- Installed base tracking : For many manufacturers, keeping track of where their products are installed gives them tremendous opportunities for post-sales services and additional sales. Having adequate and accurate installed base data is essential if manufacturers want to maximize their profits from this revenue source. BI tools reporting and monitoring capabilities enable manufacturers to track installed products, as well as the costs and revenues associated with after-sales services to determine the most cost-effective offerings. In addition, users can set up real-time alerts for notification of maintenance schedule requirements to take advantage of additional marketing opportunities.
Following are the main KPIs in the Manufacturing Sector
1. Inventory Management : Manufacturing companies have huge inventories to track and move. It’s essential for manufacturers to monitor their inventories to reduce over-capacity and ensure sufficient supplies. Also companies can track inventory usage across location and time, monitor inventory costs and profits through multiple layers of information, and identify inventory overage or obsolete or slow moving inventory.
KPIs are :
Average Item Inventory Days of Inventory Supply
Finished Goods on Hand Inventory Costs
Inventory Turns Lease Expenses
Order Fulfillment Lead Time Percentage of Back-orders
Sum of Shipment Lead Times Work in Progress Costs
2. Financial Management : Manufacturers must focus on both external profit building and internal cost reductions to improve their profit margins. Companies can manage their finance by identifying areas where they can increase profits and improve efficiency.
Operating Expense Total Sales
Planning Costs Procurement Costs
Cost of Goods Sold Cash-to-Cash Cycle Time
% POs Invoiced Properly Inventory Costs
Investments Raw Material Costs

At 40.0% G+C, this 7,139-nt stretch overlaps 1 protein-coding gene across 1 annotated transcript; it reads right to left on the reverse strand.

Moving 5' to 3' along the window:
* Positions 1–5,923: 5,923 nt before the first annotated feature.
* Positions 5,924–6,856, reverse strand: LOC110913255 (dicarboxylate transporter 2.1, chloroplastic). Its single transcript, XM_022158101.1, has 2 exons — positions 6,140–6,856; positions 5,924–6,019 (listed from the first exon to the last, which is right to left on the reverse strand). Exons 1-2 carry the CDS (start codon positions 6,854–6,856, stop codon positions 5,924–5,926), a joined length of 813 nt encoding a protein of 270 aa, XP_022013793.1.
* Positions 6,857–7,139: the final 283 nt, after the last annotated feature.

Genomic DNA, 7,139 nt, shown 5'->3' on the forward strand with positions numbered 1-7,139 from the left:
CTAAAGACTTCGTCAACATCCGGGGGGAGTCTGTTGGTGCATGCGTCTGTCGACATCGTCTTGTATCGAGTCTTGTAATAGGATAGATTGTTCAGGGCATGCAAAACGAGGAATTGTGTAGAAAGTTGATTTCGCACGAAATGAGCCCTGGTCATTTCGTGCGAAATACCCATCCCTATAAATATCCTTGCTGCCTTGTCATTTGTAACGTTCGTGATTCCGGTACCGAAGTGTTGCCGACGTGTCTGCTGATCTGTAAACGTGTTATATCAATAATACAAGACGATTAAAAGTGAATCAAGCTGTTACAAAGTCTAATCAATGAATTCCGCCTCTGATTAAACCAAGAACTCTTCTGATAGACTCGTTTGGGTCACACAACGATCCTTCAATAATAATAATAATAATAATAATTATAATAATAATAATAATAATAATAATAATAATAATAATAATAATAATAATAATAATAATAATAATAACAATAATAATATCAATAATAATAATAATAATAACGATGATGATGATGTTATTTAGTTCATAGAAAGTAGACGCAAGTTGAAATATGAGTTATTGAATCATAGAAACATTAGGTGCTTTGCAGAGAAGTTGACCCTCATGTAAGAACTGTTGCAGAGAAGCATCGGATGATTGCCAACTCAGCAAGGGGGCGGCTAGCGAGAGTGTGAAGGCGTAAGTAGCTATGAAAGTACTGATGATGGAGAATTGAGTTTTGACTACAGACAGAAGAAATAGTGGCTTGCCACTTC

Also the other processes of manufacturing sector can be measured through KPIs which are Material management, Workforce Management, Customer Demand Management, Equipment Management, Project Management, Outcome Performance.
Still the use of BI in manufacturing has not come up to its right potential. There is still a wide scope and far wider decisions regarding investment, production and procurement can be made with the help of this. Manufacturers who are not using the BI applications won’t be able to make long term holistic decisions and will be at significant disadvantage. Hence, Business Intelligence is a must if manufacturing units want to generate critical information which can drive improvements and increase production without adding more work-force.
Example for the Business Intelligence in Manufacturing Sector
BI tools provide features like data visualization, data analysis, etc. BI uses the KPIs that will be helpful in performing the analysis. Following example shows the use of BI in manufacturing sector in such a way that a person from the non-technical background can use the tool by selecting the factors.
Suppose the user want to see the machine utilization performed in the previous month. Then user is required to select the various parameters like date range, type of operation, machine number, select shift, machine model etc. In data range parameter, user is able to select the month (or start date , end date) as required.
Then user selects the type of operation, machine no (it can include single or multiple machines), number of shifts and the machine model involved in manufacturing. Later on the user will be able to view the respective based on the factors selected as given below. The machine utilization value is given using a line chart. Moreover the user can also view other charts as required like bar chart, Area chart, Pie chart, Scatter chart, etc.
Based on the value it seems that machine is not fully utilized in that month. So, what are the factors responsible for it like No operator, lack of material, no tool, no power, no seter, testing going on etc. The user can see the distribution in the below chart. Below chart shows the no operator factor constitutes comparable very high percentage. This result will give the scope of performance improvement to take better decision and output.